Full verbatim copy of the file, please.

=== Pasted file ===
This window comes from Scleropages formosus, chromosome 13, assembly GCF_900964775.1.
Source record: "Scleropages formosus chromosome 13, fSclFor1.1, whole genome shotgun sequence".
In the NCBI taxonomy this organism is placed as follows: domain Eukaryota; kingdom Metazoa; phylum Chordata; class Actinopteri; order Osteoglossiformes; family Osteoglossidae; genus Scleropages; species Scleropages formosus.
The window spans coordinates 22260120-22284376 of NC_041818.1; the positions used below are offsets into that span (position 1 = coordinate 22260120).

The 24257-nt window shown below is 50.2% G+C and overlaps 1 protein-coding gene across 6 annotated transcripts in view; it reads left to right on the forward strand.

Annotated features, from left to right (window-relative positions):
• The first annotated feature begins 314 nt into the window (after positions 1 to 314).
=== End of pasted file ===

This window comes from Scleropages formosus, chromosome 13, assembly GCF_900964775.1.
Source record: "Scleropages formosus chromosome 13, fSclFor1.1, whole genome shotgun sequence".
In the NCBI taxonomy this organism is placed as follows: domain Eukaryota; kingdom Metazoa; phylum Chordata; class Actinopteri; order Osteoglossiformes; family Osteoglossidae; genus Scleropages; species Scleropages formosus.
The window spans coordinates 22260120-22284376 of NC_041818.1; the positions used below are offsets into that span (position 1 = coordinate 22260120).

The 24257-nt window shown below is 50.2% G+C and overlaps 1 protein-coding gene across 6 annotated transcripts in view; it reads left to right on the forward strand.

Annotated features, from left to right (window-relative positions):
• The first annotated feature begins 314 nt into the window (after positions 1 to 314).